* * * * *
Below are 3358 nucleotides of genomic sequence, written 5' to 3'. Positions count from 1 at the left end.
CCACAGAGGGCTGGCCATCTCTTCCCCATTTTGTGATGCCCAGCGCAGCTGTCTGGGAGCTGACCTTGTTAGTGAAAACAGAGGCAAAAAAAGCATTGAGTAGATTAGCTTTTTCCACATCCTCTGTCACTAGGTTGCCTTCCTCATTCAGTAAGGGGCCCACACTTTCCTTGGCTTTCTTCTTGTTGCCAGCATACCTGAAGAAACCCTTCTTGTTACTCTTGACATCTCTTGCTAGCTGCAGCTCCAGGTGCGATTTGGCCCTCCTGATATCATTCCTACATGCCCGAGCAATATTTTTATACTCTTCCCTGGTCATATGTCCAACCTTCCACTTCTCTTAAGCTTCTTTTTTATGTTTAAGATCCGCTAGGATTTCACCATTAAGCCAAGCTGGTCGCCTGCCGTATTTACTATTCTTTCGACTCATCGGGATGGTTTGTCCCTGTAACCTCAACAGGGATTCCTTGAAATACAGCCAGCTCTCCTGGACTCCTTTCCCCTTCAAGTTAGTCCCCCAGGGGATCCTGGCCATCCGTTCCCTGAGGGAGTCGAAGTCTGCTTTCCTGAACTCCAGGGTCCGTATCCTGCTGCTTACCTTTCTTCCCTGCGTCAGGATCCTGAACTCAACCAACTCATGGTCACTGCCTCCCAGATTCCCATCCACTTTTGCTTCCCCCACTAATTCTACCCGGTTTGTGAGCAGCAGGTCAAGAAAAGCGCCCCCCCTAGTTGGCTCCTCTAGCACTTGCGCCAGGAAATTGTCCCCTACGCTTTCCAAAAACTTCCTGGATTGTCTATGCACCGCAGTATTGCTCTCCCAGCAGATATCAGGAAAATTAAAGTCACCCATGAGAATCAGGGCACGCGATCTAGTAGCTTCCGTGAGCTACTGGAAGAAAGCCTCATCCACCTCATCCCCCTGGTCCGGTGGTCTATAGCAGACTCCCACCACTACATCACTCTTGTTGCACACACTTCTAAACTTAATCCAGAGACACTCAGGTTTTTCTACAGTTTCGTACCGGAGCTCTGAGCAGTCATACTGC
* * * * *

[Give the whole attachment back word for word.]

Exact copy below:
Below are 3358 nucleotides of genomic sequence, written 5' to 3'. Positions count from 1 at the left end.
CCACAGAGGGCTGGCCATCTCTTCCCCATTTTGTGATGCCCAGCGCAGCTGTCTGGGAGCTGACCTTGTTAGTGAAAACAGAGGCAAAAAAAGCATTGAGTAGATTAGCTTTTTCCACATCCTCTGTCACTAGGTTGCCTTCCTCATTCAGTAAGGGGCCCACACTTTCCTTGGCTTTCTTCTTGTTGCCAGCATACCTGAAGAAACCCTTCTTGTTACTCTTGACATCTCTTGCTAGCTGCAGCTCCAGGTGCGATTTGGCCCTCCTGATATCATTCCTACATGCCCGAGCAATATTTTTATACTCTTCCCTGGTCATATGTCCAACCTTCCACTTCTCTTAAGCTTCTTTTTTATGTTTAAGATCCGCTAGGATTTCACCATTAAGCCAAGCTGGTCGCCTGCCGTATTTACTATTCTTTCGACTCATCGGGATGGTTTGTCCCTGTAACCTCAACAGGGATTCCTTGAAATACAGCCAGCTCTCCTGGACTCCTTTCCCCTTCAAGTTAGTCCCCCAGGGGATCCTGGCCATCCGTTCCCTGAGGGAGTCGAAGTCTGCTTTCCTGAACTCCAGGGTCCGTATCCTGCTGCTTACCTTTCTTCCCTGCGTCAGGATCCTGAACTCAACCAACTCATGGTCACTGCCTCCCAGATTCCCATCCACTTTTGCTTCCCCCACTAATTCTACCCGGTTTGTGAGCAGCAGGTCAAGAAAAGCGCCCCCCCTAGTTGGCTCCTCTAGCACTTGCGCCAGGAAATTGTCCCCTACGCTTTCCAAAAACTTCCTGGATTGTCTATGCACCGCAGTATTGCTCTCCCAGCAGATATCAGGAAAATTAAAGTCACCCATGAGAATCAGGGCACGCGATCTAGTAGCTTCCGTGAGCTACTGGAAGAAAGCCTCATCCACCTCATCCCCCTGGTCCGGTGGTCTATAGCAGACTCCCACCACTACATCACTCTTGTTGCACACACTTCTAAACTTAATCCAGAGACACTCAGGTTTTTCTACAGTTTCGTACCGGAGCTCTGAGCAGTCATACTGC